November 5, 2007: This website is an archive of the former website,, which was created 10 years ago by Charles Jenks. It became one of the most populace sites in the US, and an important resource on the antiwar movement, student activism, 'depleted' uranium and other topics. Jenks authored virtually all of its web pages and multimedia content (photographs, audio, video, and pdf files. As the author and registered owner of that site, his purpose here is to preserve an important slice of the history of the grassroots peace movement in the US over the past decade. He is maintaining this historical archive as a service to the greater peace movement, and to the many friends of Traprock Peace Center. Blogs have been consolidated and the calendar has been archived for security reasons; all other links remain the same, and virtually all blog content remains intact.

THIS SITE NO LONGER REFLECTS THE CURRENT AND ONGOING WORK OF TRAPROCK PEACE CENTER, which has reorganized its board and moved to Greenfield, Mass. To contact Traprock Peace Center, call 413-773-7427 or visit its site. Charles Jenks is posting new material to, a multimedia blog and resource center.

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War on Truth  From Warriors to Resisters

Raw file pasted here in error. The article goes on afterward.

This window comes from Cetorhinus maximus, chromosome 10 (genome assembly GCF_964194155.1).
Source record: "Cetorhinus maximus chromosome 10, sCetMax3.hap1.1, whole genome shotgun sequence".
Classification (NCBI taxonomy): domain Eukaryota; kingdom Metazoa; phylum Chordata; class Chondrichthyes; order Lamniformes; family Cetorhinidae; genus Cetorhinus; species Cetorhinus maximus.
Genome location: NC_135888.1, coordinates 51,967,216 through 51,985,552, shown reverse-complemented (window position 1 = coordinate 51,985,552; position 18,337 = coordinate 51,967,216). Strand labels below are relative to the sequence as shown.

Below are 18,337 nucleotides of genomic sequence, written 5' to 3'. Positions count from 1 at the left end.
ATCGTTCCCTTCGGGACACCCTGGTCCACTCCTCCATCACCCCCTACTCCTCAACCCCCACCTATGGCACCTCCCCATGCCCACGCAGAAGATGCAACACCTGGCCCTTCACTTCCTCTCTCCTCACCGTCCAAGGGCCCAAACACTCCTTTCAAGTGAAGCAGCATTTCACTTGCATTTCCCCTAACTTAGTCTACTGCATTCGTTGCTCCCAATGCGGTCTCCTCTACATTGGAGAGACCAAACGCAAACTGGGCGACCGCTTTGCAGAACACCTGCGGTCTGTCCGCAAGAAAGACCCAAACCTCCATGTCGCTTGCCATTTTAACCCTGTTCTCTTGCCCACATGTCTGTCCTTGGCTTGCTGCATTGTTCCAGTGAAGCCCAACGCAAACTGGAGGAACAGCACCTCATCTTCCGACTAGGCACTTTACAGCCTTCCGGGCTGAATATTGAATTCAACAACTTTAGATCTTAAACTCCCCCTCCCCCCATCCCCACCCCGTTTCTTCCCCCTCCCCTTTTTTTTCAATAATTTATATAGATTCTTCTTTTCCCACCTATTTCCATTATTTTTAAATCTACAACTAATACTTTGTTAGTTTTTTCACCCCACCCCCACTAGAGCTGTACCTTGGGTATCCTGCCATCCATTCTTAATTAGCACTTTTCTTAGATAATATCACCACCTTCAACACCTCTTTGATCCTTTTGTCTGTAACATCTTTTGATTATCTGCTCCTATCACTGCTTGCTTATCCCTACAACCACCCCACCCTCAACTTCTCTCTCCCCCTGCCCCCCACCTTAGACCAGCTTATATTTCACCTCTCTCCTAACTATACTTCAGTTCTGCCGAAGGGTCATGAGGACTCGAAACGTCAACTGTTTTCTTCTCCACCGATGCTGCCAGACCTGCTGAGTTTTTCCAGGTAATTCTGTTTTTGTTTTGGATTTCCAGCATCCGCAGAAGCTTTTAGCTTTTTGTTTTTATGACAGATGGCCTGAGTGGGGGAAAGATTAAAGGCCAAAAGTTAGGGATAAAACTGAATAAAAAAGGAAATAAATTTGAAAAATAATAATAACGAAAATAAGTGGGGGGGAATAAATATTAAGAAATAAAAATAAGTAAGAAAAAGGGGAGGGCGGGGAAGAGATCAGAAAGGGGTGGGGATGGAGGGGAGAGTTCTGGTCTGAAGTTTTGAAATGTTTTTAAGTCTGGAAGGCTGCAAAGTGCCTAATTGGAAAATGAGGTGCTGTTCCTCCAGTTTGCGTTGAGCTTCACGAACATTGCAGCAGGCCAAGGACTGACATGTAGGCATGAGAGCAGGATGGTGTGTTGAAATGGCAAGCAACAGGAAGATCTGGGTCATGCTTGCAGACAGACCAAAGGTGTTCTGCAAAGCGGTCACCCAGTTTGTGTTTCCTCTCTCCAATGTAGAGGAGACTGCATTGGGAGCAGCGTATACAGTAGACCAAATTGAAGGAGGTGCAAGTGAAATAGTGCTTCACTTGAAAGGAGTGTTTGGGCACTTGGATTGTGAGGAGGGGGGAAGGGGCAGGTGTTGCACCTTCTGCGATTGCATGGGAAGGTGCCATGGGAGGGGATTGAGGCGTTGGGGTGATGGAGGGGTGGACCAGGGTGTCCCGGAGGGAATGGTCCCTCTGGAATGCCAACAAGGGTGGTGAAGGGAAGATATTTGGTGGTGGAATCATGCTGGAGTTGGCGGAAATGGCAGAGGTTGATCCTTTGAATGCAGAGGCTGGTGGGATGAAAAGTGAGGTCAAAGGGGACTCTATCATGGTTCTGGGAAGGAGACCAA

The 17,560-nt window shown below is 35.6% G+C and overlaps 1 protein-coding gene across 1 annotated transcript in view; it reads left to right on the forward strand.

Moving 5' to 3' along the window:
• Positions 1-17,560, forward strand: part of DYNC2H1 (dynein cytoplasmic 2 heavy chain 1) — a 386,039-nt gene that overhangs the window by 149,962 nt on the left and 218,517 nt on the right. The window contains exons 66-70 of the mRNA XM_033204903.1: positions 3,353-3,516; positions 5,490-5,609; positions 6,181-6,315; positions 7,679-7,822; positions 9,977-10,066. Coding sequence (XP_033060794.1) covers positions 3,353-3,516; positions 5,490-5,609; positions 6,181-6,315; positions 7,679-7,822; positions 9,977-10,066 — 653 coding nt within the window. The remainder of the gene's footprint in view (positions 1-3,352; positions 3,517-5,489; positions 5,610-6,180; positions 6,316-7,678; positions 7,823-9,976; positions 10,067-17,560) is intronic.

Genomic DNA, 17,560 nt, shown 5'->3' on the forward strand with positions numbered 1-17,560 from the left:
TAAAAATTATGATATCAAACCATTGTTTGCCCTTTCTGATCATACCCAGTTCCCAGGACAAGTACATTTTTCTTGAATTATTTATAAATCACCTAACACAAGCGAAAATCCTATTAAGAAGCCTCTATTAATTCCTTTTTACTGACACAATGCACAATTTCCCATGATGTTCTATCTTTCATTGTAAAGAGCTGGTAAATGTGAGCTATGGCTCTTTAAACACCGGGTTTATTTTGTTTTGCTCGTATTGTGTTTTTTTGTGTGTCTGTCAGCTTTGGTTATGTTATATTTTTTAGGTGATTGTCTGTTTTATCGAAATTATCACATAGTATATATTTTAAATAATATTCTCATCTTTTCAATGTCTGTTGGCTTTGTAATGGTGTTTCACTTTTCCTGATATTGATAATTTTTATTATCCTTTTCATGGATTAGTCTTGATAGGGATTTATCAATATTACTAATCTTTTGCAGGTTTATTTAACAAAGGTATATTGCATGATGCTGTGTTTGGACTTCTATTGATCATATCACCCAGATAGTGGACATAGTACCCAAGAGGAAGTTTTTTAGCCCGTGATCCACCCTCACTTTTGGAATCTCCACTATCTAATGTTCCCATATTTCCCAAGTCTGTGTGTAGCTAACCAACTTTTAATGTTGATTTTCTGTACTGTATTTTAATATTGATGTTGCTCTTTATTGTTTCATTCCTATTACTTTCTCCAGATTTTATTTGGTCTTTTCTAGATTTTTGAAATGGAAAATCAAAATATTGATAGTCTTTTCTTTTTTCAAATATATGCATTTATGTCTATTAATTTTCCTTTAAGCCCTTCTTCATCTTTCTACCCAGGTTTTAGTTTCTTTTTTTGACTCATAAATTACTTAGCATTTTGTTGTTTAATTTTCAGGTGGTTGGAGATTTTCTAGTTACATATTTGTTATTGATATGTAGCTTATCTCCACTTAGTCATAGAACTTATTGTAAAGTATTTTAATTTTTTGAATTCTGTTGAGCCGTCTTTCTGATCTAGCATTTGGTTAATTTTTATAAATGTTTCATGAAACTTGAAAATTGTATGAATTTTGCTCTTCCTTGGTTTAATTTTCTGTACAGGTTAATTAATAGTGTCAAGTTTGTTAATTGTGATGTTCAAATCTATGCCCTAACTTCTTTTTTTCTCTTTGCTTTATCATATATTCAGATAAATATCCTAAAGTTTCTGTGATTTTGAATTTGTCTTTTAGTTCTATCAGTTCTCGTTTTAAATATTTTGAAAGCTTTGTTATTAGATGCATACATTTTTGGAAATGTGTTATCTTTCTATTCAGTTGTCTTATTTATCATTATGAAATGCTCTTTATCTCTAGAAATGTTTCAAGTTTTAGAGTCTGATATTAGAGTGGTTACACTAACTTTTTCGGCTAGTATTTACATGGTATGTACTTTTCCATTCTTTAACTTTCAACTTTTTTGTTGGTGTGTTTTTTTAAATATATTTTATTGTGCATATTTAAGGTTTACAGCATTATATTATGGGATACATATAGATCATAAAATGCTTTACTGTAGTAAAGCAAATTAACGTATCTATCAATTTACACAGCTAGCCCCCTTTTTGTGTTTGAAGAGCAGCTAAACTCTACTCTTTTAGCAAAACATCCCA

Books of the Month

The War on Truth

From Warriors to Resisters

Army of None

Iraq: the Logic of Withdrawal

Black Voices for Peace on January 20, 2003
Plymouth Congregational Church, Washington, DC

Black Voice for Peace, the national network of Black activists working for peace and justice, brought the Black community and other supporters against the US administration's march to war on Martin Luther King's Holiday on January 20, 2003. The event, organized by Damu Smith (founder, Black Voices For Peace and Executive Director, National Black Environmetal Justice Network), brought together speakers and performance artists for the 2000 people who overflowed the church. The outpouring of support demonstrated that the Black community is a strong basis of support for the peace movement, and that leaders in the Black leaders are leaders in the peace movement as well.

There was an wide array of gifted speakers. Pictured below, with notes on their comments, are Dr. Ruby Sales, Ralph Nader, Cynthia McKinney, Dr. James Forman, Re. Graylin Hagler, and J. Winter Nightwolf.

Reverend Dr. Carolyn L. Boyd, Pastor and Founder, Spirit of Truth Center, started with a prayer. "We cry no war ...We pray for peace....We pray that peace imparts every aspect of our lives."

Dr. Ruby Sales, former SNCC activist and director, Spirit House, asked "What do we say to a man who sent flowers to the grave of Jefferson Davis? What do we make of a people who would President Bush a standing ovation? We'd better pay attention. We're being driven by right wing idealogues who want to build a white world." (We apologize for not having a photo of Dr. Sales.

Ralph Nader, Founder, Public Citizen, 40 year consumer advocate, recalled that the Gulf War was "the most preventable war of the century." That war, and its aftermath - the economic sanctions, have killed one million Iraqi's, including a half-million children, he siad. The U.S. "deliberately targetedZ" water treatment and electrical and other facilities, going after Iraq's infrastructure. Saddam Hussein is a treat to his own people, but not in the way that President Bush is as he beats the "drums of war." Nader noted that the majority of Americans still say that President Bush has not proven that Saddam is a threat to the U.S.